Admittedly, these numbers ignore post-season performance, but they are still useful. Given the relative amounts of money each was working with, which of these three guys had the best stretch? Tough to say.
How about if we factor in their actual winning percentages?
Manager A: .515
Manager B: .526
Manager C: .529
Is there a clear favorite now? Is the difference between .515 and .529 enough to declare one manager more successful than another? Personally, I’m not sure. But for the purposes of this example, let’s skip to the big reveal…
Ozzie Guillen is Manager B. For half of his tenure, the White Sox have been a Top 5 team in terms of team payroll and yet , aside from the 2005 title, his performance has been largely mediocre.
But wait, this gets better.
Manager A is the guy Guillen replaced! Jerry Manuel, working with much lower payrolls, had comparable success. The White Sox fired him in favor of a guy who has won an extra 12 games over six seasons. Whatever Manuel’s faults he is, at least, professional.
Even better, Manager C- the guy with the best overall winning percentage? Ok, ok…they’re two guys: Gene Lamont and Terry Bevington, who managed the White Sox over the six seasons prior to Manuel’s arrival. Lamont actually had a .551 winning percentage on his own before being canned in 1995. Bevington was slightly less successful but still over .500.
The ChiSox payroll ranks back then were comparable to what Ozzie has enjoyed in recent seasons, and the win rates have been pretty similar as well. Yet Lamont and Bevington were both given their walking papers. They never created controversy. They never had anger issues. They never openly bucked their own management or spread wild conspiracy theories about the way the team was being run.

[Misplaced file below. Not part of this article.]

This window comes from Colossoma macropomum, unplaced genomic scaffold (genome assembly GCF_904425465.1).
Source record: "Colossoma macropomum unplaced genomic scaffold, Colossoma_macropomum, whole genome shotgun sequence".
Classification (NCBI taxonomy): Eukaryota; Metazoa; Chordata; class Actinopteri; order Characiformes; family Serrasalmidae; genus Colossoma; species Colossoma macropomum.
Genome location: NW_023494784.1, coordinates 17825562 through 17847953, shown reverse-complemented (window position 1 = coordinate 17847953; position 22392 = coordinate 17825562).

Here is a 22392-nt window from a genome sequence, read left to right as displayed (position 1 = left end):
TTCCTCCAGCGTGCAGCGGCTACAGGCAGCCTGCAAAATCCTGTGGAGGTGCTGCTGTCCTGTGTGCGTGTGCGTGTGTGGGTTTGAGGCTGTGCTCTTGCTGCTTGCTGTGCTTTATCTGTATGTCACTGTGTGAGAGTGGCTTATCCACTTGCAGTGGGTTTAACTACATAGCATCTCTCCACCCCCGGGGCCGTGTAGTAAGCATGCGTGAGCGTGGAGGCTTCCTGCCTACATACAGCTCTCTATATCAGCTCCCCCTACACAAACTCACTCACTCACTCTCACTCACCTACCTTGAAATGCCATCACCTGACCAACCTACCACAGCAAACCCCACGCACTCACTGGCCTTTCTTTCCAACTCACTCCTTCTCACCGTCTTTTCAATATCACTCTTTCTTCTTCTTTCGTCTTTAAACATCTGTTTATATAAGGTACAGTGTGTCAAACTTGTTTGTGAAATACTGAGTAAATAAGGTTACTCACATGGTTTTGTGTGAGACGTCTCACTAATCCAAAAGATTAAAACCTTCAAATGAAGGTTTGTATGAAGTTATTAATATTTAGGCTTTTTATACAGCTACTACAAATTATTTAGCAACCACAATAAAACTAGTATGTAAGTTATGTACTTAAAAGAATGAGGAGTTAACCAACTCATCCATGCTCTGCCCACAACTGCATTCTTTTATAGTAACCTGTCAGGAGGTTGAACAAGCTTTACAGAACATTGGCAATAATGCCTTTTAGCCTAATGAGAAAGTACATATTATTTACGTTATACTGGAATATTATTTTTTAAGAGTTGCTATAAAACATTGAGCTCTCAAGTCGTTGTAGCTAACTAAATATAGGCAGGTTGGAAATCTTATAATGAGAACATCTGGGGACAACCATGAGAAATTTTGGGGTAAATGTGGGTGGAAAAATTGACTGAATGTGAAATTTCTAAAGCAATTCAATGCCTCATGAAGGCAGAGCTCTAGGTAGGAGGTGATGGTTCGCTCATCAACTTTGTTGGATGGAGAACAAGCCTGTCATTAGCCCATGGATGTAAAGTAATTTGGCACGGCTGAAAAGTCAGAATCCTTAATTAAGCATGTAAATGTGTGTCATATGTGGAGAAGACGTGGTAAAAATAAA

Guillen is guilty of all that and more, and yet retains his post. He’s resting on his laurels, enjoying the afterglow of a 2005 title that should have faded by now. That flash of playoff success is keeping his employment alive, but it’s time to pull the plug. If GM Ken Williams and owner Jerry Reinsdorf have any self-respect, they’ll make the move.
To be clear, I rarely side with owners and have zero love for Reinsdorf. Zero. But team management is all about the good outweighing the bad. In Guillen, they’ve got plenty of bad, but the numbers tell us that overall, he’s been no more successful than his predecessors.
Despite having more cash to work with, Guillen has essentially mirrored the achievements of the previous decade, failing to consistently elevate the White Sox to a higher level of success. During that stretch the Royals and Indians have suffered through some down years, opening the door for teams like Chicago to assert and maintain their dominance. But that hasn’t happened.
If any team in the division has become a perennial contender it’s the Minnesota Twins. Detroit has had a couple of successful years as well, but in general, the A.L. Central continues to be a crap shoot.
Ozzie was brought in to do more than the guys before him. Not only has he failed to do so (in the big picture) but he’s been worsening trouble along the way. It’s time for both sides to move on.